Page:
Q25  Dr Iddon: While we are on bursaries, it is difficult using the data that you collect to disaggregate that data to really measure the effect of bursaries because we have received some criticisms of your data. People have said that your statistics are of little value which is something people have quoted to us in evidence. Here are just two of the criticisms: first, you do not disaggregate bursaries funded from variable fee income from other bursaries and scholarships awarded, for example by industry, so how are people to measure the effect of bursaries when you are not disaggregating all the different kinds of bursaries and scholarships?

  Professor Sir Martin Harris: Firstly, universities have always had a small number of self-funded sports scholarships, music scholarships, all kinds, and they are still there and they go on. What we measure by law in the access agreement is those sums of money from their new income streams; that is the fees that universities decided to commit to student support through bursaries. Where I agree with you and where I think we could do better is I think we could, by working more closely with the SLC, and we do work very closely with the Student Loans Company, we could publish in future years bands of students in different incomes to see how the money that is being spent on bursaries is being divided between the poorest, the moderately poor, the not really very poor and so on. I think that is a fair point. We read that in the NUS submission, for example. We are minded to talk to the SLC about how we might do that. I do say again that there is a very big difference between what a student whose family income is £17,000 or less receives, and one whose income is £35,000, and rightly so.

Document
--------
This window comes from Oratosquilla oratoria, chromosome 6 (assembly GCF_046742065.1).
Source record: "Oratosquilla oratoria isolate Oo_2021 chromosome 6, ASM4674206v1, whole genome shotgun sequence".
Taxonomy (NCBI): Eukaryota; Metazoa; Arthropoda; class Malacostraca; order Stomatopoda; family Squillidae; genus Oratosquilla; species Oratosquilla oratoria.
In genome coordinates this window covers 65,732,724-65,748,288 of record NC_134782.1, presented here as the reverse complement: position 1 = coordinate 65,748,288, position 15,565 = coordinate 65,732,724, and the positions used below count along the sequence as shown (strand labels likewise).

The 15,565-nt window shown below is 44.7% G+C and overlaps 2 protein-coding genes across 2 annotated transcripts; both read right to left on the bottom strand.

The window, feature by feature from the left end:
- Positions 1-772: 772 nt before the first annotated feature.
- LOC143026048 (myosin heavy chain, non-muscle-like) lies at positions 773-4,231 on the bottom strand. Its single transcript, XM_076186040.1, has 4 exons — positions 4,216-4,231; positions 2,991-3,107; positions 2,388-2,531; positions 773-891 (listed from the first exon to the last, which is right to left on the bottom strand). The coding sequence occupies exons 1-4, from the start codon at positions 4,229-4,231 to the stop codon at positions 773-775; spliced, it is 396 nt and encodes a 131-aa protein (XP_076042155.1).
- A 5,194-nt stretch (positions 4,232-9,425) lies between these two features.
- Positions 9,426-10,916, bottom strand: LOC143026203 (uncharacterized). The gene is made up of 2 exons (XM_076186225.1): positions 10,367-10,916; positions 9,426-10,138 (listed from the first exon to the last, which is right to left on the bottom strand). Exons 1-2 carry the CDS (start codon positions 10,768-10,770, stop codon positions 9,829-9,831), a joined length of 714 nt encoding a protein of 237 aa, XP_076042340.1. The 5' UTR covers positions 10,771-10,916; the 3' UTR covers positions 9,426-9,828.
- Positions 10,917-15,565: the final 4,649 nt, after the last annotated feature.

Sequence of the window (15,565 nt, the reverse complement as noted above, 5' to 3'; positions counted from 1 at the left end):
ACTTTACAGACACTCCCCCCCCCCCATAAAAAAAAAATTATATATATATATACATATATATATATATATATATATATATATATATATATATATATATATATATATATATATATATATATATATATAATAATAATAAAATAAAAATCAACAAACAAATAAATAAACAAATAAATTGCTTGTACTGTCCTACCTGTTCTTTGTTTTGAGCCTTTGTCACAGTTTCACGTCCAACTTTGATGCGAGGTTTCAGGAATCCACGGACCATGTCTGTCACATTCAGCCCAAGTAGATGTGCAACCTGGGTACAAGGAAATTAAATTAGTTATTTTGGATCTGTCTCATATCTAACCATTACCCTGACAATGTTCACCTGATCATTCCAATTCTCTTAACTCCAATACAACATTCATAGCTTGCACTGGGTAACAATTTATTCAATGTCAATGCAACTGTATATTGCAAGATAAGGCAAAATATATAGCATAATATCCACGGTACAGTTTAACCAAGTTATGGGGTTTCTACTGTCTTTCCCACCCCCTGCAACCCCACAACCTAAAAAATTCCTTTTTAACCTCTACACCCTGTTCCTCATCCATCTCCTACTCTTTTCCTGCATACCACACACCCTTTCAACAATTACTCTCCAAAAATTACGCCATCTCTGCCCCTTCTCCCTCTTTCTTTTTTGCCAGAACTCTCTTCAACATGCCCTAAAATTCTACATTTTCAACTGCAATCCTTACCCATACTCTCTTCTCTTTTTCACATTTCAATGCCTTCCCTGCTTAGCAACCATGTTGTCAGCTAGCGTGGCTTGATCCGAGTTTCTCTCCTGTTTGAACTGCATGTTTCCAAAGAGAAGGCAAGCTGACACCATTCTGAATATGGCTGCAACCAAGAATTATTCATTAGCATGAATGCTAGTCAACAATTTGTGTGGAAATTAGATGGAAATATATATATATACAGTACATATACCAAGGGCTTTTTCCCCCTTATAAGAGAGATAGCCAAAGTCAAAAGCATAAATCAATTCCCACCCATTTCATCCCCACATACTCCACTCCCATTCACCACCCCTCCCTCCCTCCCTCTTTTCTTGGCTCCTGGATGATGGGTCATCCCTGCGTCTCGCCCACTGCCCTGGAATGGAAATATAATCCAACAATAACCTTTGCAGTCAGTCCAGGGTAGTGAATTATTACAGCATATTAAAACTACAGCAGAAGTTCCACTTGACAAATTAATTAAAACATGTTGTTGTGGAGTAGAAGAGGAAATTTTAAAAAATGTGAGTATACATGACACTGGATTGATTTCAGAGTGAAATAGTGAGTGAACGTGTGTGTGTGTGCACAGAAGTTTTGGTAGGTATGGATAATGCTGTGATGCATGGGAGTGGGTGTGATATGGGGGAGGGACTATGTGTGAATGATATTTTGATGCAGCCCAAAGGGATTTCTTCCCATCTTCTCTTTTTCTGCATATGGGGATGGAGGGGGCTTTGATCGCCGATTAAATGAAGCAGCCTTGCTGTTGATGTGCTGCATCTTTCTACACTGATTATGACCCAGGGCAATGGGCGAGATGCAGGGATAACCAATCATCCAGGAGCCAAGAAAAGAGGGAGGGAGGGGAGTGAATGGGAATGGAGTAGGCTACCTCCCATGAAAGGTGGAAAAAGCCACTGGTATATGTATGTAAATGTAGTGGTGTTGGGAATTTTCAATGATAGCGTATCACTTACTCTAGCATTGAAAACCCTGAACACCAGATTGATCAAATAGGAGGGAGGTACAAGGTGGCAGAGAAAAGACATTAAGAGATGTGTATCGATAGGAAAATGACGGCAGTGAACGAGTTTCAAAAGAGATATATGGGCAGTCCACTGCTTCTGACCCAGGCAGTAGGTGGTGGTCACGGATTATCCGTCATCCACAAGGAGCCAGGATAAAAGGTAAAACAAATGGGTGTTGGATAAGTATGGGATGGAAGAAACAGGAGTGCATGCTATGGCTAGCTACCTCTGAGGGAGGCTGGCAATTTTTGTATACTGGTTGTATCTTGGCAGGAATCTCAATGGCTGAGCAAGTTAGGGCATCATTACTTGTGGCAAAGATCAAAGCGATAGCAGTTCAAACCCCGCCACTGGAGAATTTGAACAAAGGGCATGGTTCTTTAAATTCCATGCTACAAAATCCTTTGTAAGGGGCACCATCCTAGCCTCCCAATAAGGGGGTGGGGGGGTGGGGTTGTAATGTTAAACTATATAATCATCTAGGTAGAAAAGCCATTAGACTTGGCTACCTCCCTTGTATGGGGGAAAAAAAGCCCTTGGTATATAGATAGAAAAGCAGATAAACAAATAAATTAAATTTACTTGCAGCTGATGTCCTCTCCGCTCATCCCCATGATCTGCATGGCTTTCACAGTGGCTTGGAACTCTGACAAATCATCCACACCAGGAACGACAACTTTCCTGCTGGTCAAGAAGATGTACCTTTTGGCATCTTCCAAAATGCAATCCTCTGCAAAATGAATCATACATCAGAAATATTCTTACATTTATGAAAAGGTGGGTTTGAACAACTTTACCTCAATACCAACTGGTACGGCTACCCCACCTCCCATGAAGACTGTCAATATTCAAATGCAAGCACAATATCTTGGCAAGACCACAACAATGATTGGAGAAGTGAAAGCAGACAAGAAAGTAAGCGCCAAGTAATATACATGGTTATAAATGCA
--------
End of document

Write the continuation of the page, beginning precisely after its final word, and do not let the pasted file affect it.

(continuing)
Q26  Dr Iddon: The other criticism was because of the high level that you take the income level to in a joint household of £47,425 for the reason that you band your incomes to that level and also the previous reason I have just given that bursaries and scholarships come from elsewhere, it is difficult to look at your data and really assess the effectiveness of bursaries on widening participation.

  Professor Sir Martin Harris: The first of those points is a valid one. I think it makes sense for us to look at the distribution between income bands of the total sum. I am sure if each individual university does that it would be quite easy to collect that data. I am not convinced that the other point is a major one. I think the number of scholarships from historical funds, endowments and so on, outside a couple of universities, could be very, very small.

  Q27  Dr Iddon: It is a pity that Dr Gibson is not with us this afternoon as he is very keen on statistics. This Committee have done an investigation into statistics and one or two of us sat on the Statistics and Registration Service Act (as it is now) so we are up to here with statistics at the moment. Have the statistics that you presented to us in your submission been reviewed by the UK Statistics Authority or not?